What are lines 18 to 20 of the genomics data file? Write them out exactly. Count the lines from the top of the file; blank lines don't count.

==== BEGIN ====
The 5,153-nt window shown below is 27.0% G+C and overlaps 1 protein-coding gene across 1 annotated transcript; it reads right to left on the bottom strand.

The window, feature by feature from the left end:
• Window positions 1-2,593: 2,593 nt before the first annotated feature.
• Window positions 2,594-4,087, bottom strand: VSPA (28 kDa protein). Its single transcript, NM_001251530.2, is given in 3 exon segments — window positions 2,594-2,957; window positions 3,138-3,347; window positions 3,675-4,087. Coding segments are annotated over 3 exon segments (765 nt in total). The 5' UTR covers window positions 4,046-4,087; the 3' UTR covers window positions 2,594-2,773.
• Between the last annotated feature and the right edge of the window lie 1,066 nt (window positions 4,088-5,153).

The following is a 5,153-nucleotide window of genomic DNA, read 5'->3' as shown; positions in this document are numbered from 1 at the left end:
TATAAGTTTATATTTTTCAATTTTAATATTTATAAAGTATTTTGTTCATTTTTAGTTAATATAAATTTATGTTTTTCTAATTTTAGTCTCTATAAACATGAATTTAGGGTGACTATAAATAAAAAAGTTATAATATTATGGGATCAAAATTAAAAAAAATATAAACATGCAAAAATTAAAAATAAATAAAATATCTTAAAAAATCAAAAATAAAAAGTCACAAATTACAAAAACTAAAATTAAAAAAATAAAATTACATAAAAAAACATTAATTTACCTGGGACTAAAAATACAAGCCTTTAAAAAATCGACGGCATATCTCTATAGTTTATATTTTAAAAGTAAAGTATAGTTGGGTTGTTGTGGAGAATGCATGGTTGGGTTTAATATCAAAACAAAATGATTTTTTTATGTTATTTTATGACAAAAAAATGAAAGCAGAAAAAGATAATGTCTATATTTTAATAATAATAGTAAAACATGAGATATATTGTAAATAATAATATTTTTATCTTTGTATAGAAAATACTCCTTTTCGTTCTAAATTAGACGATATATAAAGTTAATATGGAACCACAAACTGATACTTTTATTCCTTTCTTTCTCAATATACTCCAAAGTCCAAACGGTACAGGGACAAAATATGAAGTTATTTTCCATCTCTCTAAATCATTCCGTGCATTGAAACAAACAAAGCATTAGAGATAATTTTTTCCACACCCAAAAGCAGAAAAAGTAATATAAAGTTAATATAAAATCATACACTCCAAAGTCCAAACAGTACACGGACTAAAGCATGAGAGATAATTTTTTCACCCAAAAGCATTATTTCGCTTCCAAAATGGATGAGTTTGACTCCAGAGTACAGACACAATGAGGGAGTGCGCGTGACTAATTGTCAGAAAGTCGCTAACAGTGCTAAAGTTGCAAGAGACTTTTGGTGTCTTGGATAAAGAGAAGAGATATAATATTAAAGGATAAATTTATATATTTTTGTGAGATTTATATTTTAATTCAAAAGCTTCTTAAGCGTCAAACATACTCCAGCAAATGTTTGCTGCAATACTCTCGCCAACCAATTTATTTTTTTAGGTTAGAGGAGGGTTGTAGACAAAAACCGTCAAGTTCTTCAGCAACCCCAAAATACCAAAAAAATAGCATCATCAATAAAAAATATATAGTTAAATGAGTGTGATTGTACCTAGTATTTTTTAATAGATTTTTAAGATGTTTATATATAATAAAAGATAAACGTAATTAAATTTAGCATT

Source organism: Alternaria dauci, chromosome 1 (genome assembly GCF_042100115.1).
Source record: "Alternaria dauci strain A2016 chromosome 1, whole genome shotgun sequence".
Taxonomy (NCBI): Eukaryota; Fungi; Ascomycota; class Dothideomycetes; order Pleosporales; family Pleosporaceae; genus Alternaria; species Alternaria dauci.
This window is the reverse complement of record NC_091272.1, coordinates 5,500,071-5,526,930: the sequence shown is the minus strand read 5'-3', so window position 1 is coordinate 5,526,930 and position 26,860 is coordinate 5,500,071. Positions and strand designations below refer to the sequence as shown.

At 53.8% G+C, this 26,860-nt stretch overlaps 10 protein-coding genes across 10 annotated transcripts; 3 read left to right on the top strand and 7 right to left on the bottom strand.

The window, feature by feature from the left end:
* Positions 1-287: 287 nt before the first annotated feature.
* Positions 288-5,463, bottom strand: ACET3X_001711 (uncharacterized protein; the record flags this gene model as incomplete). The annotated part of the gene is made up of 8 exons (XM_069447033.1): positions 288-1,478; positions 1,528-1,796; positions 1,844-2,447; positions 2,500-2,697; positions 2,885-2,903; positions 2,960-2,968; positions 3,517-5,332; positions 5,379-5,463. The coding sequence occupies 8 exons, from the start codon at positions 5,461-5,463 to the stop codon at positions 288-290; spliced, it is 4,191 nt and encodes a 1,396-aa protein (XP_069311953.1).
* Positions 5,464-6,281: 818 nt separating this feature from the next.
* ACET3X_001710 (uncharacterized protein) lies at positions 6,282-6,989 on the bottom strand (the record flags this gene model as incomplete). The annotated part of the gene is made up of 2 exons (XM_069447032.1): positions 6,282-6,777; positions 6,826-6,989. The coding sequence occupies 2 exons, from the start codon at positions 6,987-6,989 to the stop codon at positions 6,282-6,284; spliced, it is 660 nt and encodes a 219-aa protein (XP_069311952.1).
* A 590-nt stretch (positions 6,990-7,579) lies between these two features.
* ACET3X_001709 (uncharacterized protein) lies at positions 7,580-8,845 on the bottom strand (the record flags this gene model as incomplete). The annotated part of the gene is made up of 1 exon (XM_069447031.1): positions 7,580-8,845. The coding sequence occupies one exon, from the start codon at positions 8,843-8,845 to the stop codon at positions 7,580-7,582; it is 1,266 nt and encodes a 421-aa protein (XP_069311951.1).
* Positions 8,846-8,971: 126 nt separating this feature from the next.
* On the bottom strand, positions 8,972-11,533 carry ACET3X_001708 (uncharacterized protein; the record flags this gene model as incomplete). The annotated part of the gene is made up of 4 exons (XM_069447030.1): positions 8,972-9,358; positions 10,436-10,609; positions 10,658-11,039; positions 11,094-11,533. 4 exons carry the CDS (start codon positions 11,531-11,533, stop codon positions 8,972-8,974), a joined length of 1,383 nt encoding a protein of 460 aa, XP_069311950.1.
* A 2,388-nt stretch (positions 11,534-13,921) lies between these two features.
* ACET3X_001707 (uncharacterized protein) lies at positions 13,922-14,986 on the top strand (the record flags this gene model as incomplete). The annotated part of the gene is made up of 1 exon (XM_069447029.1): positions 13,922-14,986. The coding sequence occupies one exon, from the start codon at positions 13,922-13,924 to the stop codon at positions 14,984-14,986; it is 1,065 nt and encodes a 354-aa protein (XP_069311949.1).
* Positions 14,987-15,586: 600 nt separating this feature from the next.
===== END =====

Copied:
* A 590-nt stretch (positions 6,990-7,579) lies between these two features.
* ACET3X_001709 (uncharacterized protein) lies at positions 7,580-8,845 on the bottom strand (the record flags this gene model as incomplete). The annotated part of the gene is made up of 1 exon (XM_069447031.1): positions 7,580-8,845. The coding sequence occupies one exon, from the start codon at positions 8,843-8,845 to the stop codon at positions 7,580-7,582; it is 1,266 nt and encodes a 421-aa protein (XP_069311951.1).
* Positions 8,846-8,971: 126 nt separating this feature from the next.